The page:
Interesting Applications of Turbulent Jets

What are the major applications of turbulent Jets in industries and nature?

Author: Dr. Sharad N. Pachpute (PhD.)

Overview of Applications of  Jets

  •  A turbulent jet is any fluid flow with high velocity coming out from the nozzles or pipes. It is used for a lot of domestic,  industrial, and natural applications
  • Jets have some applications
    • Thrust Generator in Ramjet, Turbofan, Rocket launching etc.
    • Natural Jets under gravity like water wall, water flow from the pipe
    • Turbulent Buoyant Jet (Forced Plumes) in Erupted Volcano and Weapon Test
    • Turbulent Igniter Jet in the combustor of Jet /IC engine
    • Turbulent Forced Jet for Heating and cooling
    • Water jets for cleaning bathrooms, utensils,s and vehicles, etc.

  Introduction to a Simple Jet

  •  A jet is defined as a wall-free shear flow with an initial source of momentum
  • Higher momentum means higher velocity or higher mass flow rate for a given geometry
  • Newtons second law of motion can be used to find the various forces (inertia, pressure, viscous, and gravity) acting on the fluids
  • With an increase in the flow rate, the jet changes from laminar to turbulent  flow
  • Most of the jets are turbulent flow in nature. Hence, understanding of turbulent flow is essential to know the flow physics and its statics
  • Turbulent flows are chaotic with fluctuating velocity, pressure, and other quantities. Such flows are studied statically to find average quantities. Averaged parameters are used to design the engineering systems
  • For complex problems of hot or cold jets, combustible flows, energy, and chemical kinetics play significant roles for jet flows
  • Example: Water Jet from a Tap

Applications of Turbulent Jet

Thrust Generator:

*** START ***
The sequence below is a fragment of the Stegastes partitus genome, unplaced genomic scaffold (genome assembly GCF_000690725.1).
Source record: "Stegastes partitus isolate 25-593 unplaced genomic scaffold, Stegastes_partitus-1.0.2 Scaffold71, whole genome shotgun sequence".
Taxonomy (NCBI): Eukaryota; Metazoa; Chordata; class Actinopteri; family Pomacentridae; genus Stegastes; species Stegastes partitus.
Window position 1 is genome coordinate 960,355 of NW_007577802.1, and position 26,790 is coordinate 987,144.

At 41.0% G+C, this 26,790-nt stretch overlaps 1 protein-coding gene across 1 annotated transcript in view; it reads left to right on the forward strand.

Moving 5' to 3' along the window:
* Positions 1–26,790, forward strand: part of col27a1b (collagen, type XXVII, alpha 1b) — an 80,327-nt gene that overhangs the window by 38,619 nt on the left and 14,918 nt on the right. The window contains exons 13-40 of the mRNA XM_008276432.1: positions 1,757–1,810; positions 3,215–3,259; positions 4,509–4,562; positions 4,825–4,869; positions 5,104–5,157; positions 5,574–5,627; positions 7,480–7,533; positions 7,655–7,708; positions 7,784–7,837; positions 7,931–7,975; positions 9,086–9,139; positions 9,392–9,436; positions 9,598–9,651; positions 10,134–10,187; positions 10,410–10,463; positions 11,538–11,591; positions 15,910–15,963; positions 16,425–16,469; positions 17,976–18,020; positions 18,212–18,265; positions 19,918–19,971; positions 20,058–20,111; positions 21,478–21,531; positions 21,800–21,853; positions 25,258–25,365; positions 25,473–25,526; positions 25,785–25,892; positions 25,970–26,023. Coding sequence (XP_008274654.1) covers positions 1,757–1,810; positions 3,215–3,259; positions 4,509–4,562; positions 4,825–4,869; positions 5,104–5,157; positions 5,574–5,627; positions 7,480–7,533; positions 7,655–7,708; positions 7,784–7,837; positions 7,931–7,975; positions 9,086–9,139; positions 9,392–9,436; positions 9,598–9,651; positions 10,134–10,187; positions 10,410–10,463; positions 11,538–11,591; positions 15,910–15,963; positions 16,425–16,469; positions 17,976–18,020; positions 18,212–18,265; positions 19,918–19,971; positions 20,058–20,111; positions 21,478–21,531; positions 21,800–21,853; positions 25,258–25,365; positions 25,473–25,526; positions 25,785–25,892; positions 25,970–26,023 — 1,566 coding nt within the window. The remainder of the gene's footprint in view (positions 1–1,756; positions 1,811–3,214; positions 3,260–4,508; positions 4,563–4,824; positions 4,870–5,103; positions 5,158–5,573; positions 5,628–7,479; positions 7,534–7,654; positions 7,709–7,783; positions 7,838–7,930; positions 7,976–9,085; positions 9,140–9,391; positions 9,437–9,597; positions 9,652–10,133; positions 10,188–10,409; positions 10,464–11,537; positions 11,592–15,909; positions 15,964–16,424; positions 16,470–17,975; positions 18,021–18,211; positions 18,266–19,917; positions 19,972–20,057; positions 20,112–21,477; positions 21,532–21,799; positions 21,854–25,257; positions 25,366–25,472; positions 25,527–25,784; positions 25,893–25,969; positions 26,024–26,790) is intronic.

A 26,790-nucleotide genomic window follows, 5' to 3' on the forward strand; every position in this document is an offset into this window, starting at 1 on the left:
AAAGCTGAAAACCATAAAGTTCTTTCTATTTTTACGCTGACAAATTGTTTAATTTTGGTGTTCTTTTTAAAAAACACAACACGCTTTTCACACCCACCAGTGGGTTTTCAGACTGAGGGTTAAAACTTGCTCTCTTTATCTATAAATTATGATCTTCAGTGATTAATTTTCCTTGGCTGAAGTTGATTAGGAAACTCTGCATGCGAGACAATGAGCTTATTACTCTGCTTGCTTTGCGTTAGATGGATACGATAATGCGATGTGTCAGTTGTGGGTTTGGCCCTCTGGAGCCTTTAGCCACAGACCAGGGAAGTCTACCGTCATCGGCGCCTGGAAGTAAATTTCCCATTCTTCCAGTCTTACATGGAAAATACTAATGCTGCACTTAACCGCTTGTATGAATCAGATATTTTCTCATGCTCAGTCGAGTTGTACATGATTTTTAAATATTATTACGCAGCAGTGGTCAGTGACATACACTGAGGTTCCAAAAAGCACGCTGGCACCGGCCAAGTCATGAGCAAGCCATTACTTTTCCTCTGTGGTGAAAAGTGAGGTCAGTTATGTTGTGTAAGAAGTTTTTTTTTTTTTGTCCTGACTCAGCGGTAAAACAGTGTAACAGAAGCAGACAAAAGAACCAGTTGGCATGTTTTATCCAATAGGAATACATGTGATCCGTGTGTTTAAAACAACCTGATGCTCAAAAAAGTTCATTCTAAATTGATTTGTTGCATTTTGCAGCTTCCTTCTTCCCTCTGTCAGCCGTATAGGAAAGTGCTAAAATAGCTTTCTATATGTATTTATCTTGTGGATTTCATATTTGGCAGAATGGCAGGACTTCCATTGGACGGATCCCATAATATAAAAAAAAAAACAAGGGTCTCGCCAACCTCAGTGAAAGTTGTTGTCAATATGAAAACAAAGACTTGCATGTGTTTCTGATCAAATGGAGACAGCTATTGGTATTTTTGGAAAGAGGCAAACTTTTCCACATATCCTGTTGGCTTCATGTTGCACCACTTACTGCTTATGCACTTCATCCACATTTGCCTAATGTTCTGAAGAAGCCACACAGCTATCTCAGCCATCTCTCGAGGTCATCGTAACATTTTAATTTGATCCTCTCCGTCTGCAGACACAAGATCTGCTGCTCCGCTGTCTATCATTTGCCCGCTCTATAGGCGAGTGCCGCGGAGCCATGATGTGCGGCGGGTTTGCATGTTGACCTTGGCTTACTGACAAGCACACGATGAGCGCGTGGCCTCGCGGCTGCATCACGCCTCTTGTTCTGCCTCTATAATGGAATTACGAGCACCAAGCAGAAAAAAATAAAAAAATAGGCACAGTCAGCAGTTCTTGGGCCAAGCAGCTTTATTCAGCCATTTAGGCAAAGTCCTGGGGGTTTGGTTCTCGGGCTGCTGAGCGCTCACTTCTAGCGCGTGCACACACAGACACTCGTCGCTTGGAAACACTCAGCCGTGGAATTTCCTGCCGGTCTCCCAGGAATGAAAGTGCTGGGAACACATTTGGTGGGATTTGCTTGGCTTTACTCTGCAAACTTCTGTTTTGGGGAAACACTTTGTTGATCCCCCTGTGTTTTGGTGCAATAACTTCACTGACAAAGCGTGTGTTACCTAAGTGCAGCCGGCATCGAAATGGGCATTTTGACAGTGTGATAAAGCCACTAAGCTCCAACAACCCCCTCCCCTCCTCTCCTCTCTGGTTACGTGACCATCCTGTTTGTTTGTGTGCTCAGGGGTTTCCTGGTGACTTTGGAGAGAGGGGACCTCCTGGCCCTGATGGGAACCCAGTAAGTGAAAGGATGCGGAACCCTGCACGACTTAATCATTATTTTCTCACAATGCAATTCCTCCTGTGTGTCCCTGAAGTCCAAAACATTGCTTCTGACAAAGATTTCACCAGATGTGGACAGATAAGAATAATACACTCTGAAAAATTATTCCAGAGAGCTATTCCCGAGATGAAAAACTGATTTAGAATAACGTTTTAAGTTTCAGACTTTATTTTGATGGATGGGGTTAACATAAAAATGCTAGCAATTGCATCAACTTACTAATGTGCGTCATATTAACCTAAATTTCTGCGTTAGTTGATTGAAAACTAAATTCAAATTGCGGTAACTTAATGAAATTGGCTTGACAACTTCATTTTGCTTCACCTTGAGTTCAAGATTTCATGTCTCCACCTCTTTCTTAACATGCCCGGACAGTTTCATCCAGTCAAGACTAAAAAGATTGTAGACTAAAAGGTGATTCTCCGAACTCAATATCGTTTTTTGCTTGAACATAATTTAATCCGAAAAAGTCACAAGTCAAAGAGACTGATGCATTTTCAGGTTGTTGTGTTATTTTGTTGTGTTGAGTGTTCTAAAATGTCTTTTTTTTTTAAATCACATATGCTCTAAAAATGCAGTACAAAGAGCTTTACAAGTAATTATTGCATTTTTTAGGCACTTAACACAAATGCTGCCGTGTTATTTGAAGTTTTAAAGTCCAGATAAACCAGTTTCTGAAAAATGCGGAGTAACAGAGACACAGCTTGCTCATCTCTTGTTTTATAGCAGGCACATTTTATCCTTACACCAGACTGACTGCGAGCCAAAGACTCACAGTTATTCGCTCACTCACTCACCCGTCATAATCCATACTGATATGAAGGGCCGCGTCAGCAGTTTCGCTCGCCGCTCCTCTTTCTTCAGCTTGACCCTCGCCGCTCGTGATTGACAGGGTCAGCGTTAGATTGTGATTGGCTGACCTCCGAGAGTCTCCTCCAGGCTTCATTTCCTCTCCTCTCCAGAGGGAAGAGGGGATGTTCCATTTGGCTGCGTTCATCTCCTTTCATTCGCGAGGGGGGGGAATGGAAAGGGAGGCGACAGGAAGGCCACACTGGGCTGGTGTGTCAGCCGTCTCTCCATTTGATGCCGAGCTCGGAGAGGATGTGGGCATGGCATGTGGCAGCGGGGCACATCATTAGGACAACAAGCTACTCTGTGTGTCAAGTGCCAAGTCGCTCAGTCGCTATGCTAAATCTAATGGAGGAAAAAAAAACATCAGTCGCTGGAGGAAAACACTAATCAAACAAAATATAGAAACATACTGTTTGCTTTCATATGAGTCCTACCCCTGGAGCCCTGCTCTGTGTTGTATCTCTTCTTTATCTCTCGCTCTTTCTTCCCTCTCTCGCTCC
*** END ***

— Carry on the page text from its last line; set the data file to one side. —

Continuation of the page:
• Turbulent jets are used to generate thrust for propulsion of rocket and missiles
  • In Jet Propulsion systems :  Ramjet, turbojet, turbofans, rocket engines etc.
  • Example: Ramjet (missiles)
  •       Ram jet missiles takes the air from surrounding atmosphere. The air mixes with the fuel kept in the combustion chamber. The  pressure and temperature generated flue gases are exhausted from the nozzles which generate high velocity jets
  •        The high velocity hot jets generate the thrust to push the missile as per second and third of motions
  •        Principle of ramjet missile is shown below
  • Another examples is Akash missile developed by DRDO of India.

  Jet Engine 

  • The principle of thrust generation is similar to ramjet engines. Only the difference is that fans and multi-stage axial compressors are added in a jet engine to provide high pressure air. Gas turbines are added to generate power for initial power and heating, cooling in aircraft
  • In turbofan jet engines, the jets are generated by fans and nozzles. The total air inducted by the fan is divides as , Total inlet air = Fan mass flow rate of air  + Core mass flow rate of air
  • Turbo-jet  engines =  Turbo-jet +  Fan-jet
  • More than 90% of air is used to generate the cold jets
  • Air bleeding ratioα  = Fan Mass flow rate of air Core Mass flow rate of air
  •  Total Thrust  = thrust created by the turbo jet + thrust created by the fan jet
  • The formula for total thrust generated by hot and cold jet is given as below
  • Components of a Jet Engine for commercial air lines

 Thrust Vectoring Nozzles for Modern Fighter Jets

2D Thrust Vectoring Nozzle:

  •   2D Thrust Vectoring Nozzle  is used for Short Take off Vertical Landing (STOVL) using a 2D Thrust Vectoring Nozzle
  • It is used by F-35 military aircraft developed by Lockheed Martin.
  • Due to the vertical jet produced by the 2D thrust vectoring nozzle, its take of distance is very small. It can take off on a smaller warships

Fig 6. STOVL of F35
  • By changing the direction of 2D nozzle, the  landing of F-35 can be done on a smaller aircraft carrier
F-35 tests fell short, Pentagon report says - CNNPolitics

3D Thrust Vectoring Nozzle:

  • 3D Thrust Vectoring Nozzle used in Sukoi -30  fighter jets which  make an aircraft more maneuverable
  • Thrust-Vectoring flight control (TVFC) is obtained through deflection of the aircraft jets in some or all of the pitch, yaw and roll direction
  • To manipulate the direction of the thrust from its engine(s) or motor(s) in order to  control the attitude  or angular velocity of the vehicle